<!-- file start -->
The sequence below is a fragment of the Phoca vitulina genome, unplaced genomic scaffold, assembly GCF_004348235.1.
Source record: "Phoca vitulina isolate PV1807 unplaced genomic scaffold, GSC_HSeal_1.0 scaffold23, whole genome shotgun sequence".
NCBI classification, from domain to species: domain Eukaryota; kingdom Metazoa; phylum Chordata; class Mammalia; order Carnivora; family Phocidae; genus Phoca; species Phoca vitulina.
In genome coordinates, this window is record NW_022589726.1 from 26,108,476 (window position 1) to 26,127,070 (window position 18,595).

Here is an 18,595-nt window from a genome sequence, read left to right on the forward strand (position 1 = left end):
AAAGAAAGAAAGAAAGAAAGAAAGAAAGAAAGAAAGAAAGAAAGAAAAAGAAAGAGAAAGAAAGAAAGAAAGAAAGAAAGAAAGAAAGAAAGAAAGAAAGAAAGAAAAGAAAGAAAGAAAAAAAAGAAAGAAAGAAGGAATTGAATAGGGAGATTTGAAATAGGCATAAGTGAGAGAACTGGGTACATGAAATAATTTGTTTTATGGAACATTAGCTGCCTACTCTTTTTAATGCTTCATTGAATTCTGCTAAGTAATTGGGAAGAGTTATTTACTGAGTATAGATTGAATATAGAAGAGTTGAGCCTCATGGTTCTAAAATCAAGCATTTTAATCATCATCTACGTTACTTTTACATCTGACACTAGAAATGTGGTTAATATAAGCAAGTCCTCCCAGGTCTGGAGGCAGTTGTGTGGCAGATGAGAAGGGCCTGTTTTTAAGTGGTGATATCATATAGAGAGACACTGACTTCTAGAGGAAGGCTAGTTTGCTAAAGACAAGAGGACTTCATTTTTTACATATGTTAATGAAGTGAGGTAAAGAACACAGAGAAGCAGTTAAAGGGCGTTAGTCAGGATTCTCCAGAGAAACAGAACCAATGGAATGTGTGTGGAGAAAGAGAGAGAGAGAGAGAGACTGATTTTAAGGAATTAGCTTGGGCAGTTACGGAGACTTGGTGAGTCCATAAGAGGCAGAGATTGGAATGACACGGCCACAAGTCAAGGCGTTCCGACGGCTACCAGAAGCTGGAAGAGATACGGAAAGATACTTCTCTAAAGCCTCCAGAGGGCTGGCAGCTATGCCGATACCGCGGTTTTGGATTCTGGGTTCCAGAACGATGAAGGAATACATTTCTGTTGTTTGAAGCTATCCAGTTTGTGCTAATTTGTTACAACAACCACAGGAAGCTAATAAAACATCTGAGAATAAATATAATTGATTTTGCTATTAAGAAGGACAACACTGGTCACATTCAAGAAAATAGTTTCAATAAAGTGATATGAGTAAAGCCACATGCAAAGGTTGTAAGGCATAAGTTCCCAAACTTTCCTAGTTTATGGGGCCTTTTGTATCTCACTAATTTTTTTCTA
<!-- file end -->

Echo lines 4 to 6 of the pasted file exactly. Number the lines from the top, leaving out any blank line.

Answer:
In genome coordinates, this window is record NW_022589726.1 from 26,108,476 (window position 1) to 26,127,070 (window position 18,595).

Here is an 18,595-nt window from a genome sequence, read left to right on the forward strand (position 1 = left end):
AAAGAAAGAAAGAAAGAAAGAAAGAAAGAAAGAAAGAAAGAAAGAAAAAGAAAGAGAAAGAAAGAAAGAAAGAAAGAAAGAAAGAAAGAAAGAAAGAAAGAAAGAAAAGAAAGAAAGAAAAAAAAGAAAGAAAGAAGGAATTGAATAGGGAGATTTGAAATAGGCATAAGTGAGAGAACTGGGTACATGAAATAATTTGTTTTATGGAACATTAGCTGCCTACTCTTTTTAATGCTTCATTGAATTCTGCTAAGTAATTGGGAAGAGTTATTTACTGAGTATAGATTGAATATAGAAGAGTTGAGCCTCATGGTTCTAAAATCAAGCATTTTAATCATCATCTACGTTACTTTTACATCTGACACTAGAAATGTGGTTAATATAAGCAAGTCCTCCCAGGTCTGGAGGCAGTTGTGTGGCAGATGAGAAGGGCCTGTTTTTAAGTGGTGATATCATATAGAGAGACACTGACTTCTAGAGGAAGGCTAGTTTGCTAAAGACAAGAGGACTTCATTTTTTACATATGTTAATGAAGTGAGGTAAAGAACACAGAGAAGCAGTTAAAGGGCGTTAGTCAGGATTCTCCAGAGAAACAGAACCAATGGAATGTGTGTGGAGAAAGAGAGAGAGAGAGAGAGACTGATTTTAAGGAATTAGCTTGGGCAGTTACGGAGACTTGGTGAGTCCATAAGAGGCAGAGATTGGAATGACACGGCCACAAGTCAAGGCGTTCCGACGGCTACCAGAAGCTGGAAGAGATACGGAAAGATACTTCTCTAAAGCCTCCAGAGGGCTGGCAGCTATGCCGATACCGCGGTTTTGGATTCTGGGTTCCAGAACGATGAAGGAATACATTTCTGTTGTTTGAAGCTATCCAGTTTGTGCTAATTTGTTACAACAACCACAGGAAGCTAATAAAACATCTGAGAATAAATATAATTGATTTTGCTATTAAGAAGGACAACACTGGTCACATTCAAGAAAATAGTTTCAATAAAGTGATATGAGTAAAGCCACATGCAAAGGTTGTAAGGCATAAGTTCCCAAACTTTCCTAGTTTATGGGGCCTTTTGTATCTCACTAATTTTTTTCTA